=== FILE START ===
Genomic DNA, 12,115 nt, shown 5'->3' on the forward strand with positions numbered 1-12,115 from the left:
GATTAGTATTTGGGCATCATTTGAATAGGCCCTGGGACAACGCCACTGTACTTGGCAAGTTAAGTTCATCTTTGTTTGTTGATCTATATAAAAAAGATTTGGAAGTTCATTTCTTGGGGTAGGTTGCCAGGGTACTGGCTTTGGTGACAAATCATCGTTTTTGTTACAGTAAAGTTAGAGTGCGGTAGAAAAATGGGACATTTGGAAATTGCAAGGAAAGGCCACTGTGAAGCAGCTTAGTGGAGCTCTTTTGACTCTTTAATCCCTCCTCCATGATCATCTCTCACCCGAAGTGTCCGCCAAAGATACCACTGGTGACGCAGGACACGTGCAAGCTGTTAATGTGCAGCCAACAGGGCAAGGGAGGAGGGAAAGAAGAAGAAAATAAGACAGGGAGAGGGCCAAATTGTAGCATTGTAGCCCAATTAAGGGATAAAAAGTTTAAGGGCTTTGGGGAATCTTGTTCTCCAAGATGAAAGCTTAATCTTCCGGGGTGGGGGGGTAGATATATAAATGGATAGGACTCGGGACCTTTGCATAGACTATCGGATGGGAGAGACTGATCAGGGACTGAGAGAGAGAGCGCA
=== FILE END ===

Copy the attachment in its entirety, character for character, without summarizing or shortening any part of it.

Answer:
Genomic DNA, 12,115 nt, shown 5'->3' on the forward strand with positions numbered 1-12,115 from the left:
GATTAGTATTTGGGCATCATTTGAATAGGCCCTGGGACAACGCCACTGTACTTGGCAAGTTAAGTTCATCTTTGTTTGTTGATCTATATAAAAAAGATTTGGAAGTTCATTTCTTGGGGTAGGTTGCCAGGGTACTGGCTTTGGTGACAAATCATCGTTTTTGTTACAGTAAAGTTAGAGTGCGGTAGAAAAATGGGACATTTGGAAATTGCAAGGAAAGGCCACTGTGAAGCAGCTTAGTGGAGCTCTTTTGACTCTTTAATCCCTCCTCCATGATCATCTCTCACCCGAAGTGTCCGCCAAAGATACCACTGGTGACGCAGGACACGTGCAAGCTGTTAATGTGCAGCCAACAGGGCAAGGGAGGAGGGAAAGAAGAAGAAAATAAGACAGGGAGAGGGCCAAATTGTAGCATTGTAGCCCAATTAAGGGATAAAAAGTTTAAGGGCTTTGGGGAATCTTGTTCTCCAAGATGAAAGCTTAATCTTCCGGGGTGGGGGGGTAGATATATAAATGGATAGGACTCGGGACCTTTGCATAGACTATCGGATGGGAGAGACTGATCAGGGACTGAGAGAGAGAGCGCA